/lib64/ld-linux-x86-64.so.2 (0×000000552aaaa000)

  • Goto the synaptic package manager, search and install this file.
  • Now create a weblogic.load file with the following contents

LoadModule weblogic_module /usr/lib/apache2/modules/mod_wl_22.so

  • and put it at the following location

/etc/apache2/mods-enabled

  • You can also create a weblogic.conf file with the following contents at the same location

<Location /medrec>
SetHandler weblogic-handler
WebLogicHost 127.0.1.1
WebLogicPort 7011
</Location>

This would help in redirecting a request like http://localhost/medrec to the weblogic server running on 127.0.1.1 and at 7011 port with the application name medrec.

  • Restart Apache

stev@stev-laptop:/usr/sbin$ sudo apache2ctl restart

  • Check whether the weblogic_module has been loaded successfully or not

stev@stev-laptop:/usr/sbin$ apache2 -t -D DUMP_MODULES
apache2: Could not reliably determine the server’s fully qualified domain name, using 127.0.1.1 for ServerName
Loaded Modules:
core_module (static)
log_config_module (static)
logio_module (static)
mpm_worker_module (static)
http_module (static)
so_module (static)
alias_module (shared)
auth_basic_module (shared)
authn_file_module (shared)
authz_default_module (shared)
authz_groupfile_module (shared)
authz_host_module (shared)
authz_user_module (shared)
autoindex_module (shared)
cgid_module (shared)
deflate_module (shared)
dir_module (shared)
env_module (shared)
mime_module (shared)
negotiation_module (shared)
setenvif_module (shared)
status_module (shared)
weblogic_module (shared)

  • If you see the weblogic_module loaded fine then you have configured it correctly and can now access the application at

http://localhost/medrec/

  • To test whether the apache2.conf file is correct or not you can use

stev@stev-laptop:/usr/sbin$ apache2 -t
apache2: Could not reliably determine the server’s fully qualified domain name, using 127.0.1.1 for ServerName
Syntax OK

Other Potential Problem(s)

  • You may encounter the problem bad user name ${APACHE_RUN_USER}

this is because the value of ${APACHE_RUN_USER} is not getting picked up. Ideally it should be picked up from /etc/apache2/envvars

which has the following entries

# envvars – default environment variables for apache2ctl

# Since there is no sane way to get the parsed apache2 config in scripts, some
# settings are defined via environment variables and then used in apache2ctl,
# /etc/init.d/apache2, /etc/logrotate.d/apache2, etc.
export APACHE_RUN_USER=www-data
export APACHE_RUN_GROUP=www-data
export APACHE_PID_FILE=/var/run/apache2.pid

However, still in your case if these values are not picked up then goto the /etc/apache2/apache2.conf file and make the following changes

# These need to be set in /etc/apache2/envvars
# User ${APACHE_RUN_USER}
# Group ${APACHE_RUN_GROUP}
User www-data
Group www-data

  • The weblogic.load file is not read for some reason and hence the weblogic_module is not loaded

Make an entry in the httpd.conf file at the following location

/etc/apache2/httpd.conf

and enter the LoadModule and other configuration data in this file

LoadModule weblogic_module /usr/lib/apache2/modules/mod_wl_22.so

<Location /medrec>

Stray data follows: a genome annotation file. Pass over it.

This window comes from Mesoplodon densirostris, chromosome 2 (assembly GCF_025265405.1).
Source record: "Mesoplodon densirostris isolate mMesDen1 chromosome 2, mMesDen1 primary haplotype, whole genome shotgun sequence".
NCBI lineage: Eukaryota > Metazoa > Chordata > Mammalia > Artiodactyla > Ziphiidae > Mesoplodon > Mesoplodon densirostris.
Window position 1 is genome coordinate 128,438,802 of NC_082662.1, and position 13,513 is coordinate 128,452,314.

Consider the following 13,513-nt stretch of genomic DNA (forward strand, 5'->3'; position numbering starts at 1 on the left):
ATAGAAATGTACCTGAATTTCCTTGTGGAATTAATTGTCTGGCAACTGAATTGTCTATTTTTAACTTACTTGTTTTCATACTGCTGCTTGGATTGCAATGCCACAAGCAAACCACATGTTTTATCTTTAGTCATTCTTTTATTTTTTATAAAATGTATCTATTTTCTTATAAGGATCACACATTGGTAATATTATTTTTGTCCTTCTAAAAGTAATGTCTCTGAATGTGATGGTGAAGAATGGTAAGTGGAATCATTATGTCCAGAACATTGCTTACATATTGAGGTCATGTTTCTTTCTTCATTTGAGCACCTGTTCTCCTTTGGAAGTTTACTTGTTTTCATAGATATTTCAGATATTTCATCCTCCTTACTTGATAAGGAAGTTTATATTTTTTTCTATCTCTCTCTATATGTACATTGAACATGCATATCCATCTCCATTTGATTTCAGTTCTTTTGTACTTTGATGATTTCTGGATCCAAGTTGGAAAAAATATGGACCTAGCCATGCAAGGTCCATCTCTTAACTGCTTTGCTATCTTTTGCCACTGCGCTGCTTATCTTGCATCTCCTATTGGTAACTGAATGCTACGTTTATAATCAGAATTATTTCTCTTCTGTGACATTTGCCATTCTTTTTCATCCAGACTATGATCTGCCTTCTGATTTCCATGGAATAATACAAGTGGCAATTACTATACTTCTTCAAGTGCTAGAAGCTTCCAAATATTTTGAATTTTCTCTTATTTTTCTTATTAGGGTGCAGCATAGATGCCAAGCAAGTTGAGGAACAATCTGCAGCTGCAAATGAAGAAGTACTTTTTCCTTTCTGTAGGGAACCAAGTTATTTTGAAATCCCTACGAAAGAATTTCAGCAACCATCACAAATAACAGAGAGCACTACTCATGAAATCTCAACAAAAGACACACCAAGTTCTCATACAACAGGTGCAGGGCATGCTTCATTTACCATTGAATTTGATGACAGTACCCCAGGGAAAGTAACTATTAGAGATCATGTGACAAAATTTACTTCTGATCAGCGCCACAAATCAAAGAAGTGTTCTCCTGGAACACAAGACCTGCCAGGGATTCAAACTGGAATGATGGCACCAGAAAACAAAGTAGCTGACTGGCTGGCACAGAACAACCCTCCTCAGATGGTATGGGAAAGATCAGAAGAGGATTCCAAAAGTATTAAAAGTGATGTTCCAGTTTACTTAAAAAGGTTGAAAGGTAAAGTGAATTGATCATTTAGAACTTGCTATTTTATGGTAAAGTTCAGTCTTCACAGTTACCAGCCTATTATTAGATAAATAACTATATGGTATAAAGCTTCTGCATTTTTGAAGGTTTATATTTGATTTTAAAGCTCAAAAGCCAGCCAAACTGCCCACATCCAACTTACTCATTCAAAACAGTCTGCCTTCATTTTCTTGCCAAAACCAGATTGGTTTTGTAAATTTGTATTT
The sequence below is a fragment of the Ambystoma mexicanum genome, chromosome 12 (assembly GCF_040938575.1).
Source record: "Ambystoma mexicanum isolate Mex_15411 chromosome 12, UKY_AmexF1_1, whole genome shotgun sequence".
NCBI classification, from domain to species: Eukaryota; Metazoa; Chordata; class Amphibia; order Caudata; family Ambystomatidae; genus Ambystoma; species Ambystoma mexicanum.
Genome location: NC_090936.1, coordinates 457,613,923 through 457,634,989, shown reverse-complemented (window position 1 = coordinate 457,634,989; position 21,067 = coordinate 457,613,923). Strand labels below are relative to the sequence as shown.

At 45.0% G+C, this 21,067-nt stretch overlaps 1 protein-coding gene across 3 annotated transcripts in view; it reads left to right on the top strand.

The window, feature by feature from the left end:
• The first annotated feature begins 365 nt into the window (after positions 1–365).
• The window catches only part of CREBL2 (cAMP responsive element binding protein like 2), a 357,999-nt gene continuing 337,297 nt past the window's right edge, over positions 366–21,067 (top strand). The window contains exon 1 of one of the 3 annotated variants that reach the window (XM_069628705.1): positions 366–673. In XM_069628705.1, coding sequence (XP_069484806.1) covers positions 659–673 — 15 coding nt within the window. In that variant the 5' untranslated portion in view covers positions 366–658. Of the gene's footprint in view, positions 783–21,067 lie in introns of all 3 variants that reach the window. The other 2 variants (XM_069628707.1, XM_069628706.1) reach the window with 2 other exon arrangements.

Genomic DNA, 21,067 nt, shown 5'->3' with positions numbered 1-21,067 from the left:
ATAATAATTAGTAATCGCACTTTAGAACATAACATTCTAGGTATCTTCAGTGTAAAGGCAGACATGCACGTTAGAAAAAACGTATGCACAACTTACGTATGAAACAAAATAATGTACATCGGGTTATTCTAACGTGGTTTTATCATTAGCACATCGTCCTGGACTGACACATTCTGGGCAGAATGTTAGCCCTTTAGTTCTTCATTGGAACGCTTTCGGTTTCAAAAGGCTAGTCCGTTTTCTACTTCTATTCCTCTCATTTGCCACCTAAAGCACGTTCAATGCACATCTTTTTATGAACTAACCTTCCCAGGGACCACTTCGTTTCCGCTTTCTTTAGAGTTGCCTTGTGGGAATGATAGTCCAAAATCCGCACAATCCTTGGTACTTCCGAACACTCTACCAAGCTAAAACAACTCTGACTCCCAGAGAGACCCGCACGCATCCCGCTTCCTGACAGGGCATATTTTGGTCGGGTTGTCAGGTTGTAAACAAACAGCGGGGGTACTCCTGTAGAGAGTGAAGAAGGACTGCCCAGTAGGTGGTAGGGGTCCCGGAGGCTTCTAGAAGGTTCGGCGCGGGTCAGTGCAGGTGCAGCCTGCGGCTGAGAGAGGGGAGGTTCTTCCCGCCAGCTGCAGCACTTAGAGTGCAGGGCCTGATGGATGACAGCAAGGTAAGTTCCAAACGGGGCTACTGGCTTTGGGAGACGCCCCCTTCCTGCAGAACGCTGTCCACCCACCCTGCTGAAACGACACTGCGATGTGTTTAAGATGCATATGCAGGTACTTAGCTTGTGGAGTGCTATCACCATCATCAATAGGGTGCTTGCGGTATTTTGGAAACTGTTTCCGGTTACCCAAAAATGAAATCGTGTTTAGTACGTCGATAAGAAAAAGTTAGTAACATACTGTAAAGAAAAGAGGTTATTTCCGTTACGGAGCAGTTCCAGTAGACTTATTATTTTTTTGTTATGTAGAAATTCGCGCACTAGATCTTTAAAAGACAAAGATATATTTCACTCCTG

SetHandler weblogic-handler
WebLogicHost 127.0.1.1
WebLogicPort 7011
</Location>

There is an entry in the apache2.conf file to include the httpd.conf file, hence the changes of httpd.conf would get loaded

# Include all the user configurations:
Include /etc/apache2/httpd.conf

Author :  Vikas Hazrati

Vikas Hazrati

PHP – Ubuntu 9.04 + PHP5 + GD2

It all started when I decided to optimize image slicing algorithm for a new feature on UMapper – and since GD is quite RAM-intensive, I needed to check actual memory consumption, and the obvious choice to do so was PHP’s memory_get_usage() function. However, it failed to produce accurate results – it seemed like images loaded into memory weren’t accounted by the function (RAM was still used :) ).
As it turned out, whoever prepared official php5-gd package, compiles against original GD, and not using PHP5 bundled version of the library. I actually wasn’t aware about the fork, but here is explanation from GD Official Site:

The PHP version of gd offers features similar to and sometimes in addition to those included in the latest version of gd found here as well as many bug fixes not present in the latest GD release. If you are working with PHP, using the built-in gd of PHP 4.3.0 or better is recommended.

We are working to merge the changes done in the PHP GD in the normal GD library.

Well, I was pretty sure that unexpected behavior was caused by using original GD library instead of bundled one. So I decided to remove php5-gd package, recompile php5 from sources, and install updated GD package – which is exactly what gets bundled with PHP5 on other distributions.

Google is my friend, so here is a walkthrough:

# Install build tools, debian helpers and fakeroot
apt-get install build-essential debhelper fakeroot
# Get PHP source (it should go into /usr/src)
cd /usr/src
apt-get source php5
# Install all packages required to build PHP5
apt-get build-dep php5

#Now what we need is to update compile options,
# so we need to edit debian/rules file:
cd php5-5.2.6.dfsg.1
vim debian/rules
# locate the line having “–with-gd=shared,/usr –enable-gd-native-ttf \”
# replace with “–with-gd=shared –enable-gd-native-ttf \”
# that’s remove reference to /usr so that bundled library is used

# compile (drink some coffee, walk you dog, see the latest House episode)
dpkg-buildpackage -rfakeroot

# install the new php5-gd package
cd ..
dpkg -i php5-gd_5.2.6.dfsg.1-3ubuntu4.2_i386.deb

# finally restart apache
/etc/init.d/apache2 restart

That’s it – you should be able to see «bundled» near the GD version in the phpinfo() output. Well, that’s not the only gain – it solves problem with memory_get_usage() as well :)

Now, once I had memory_get_usage() working correctly, back to optimization..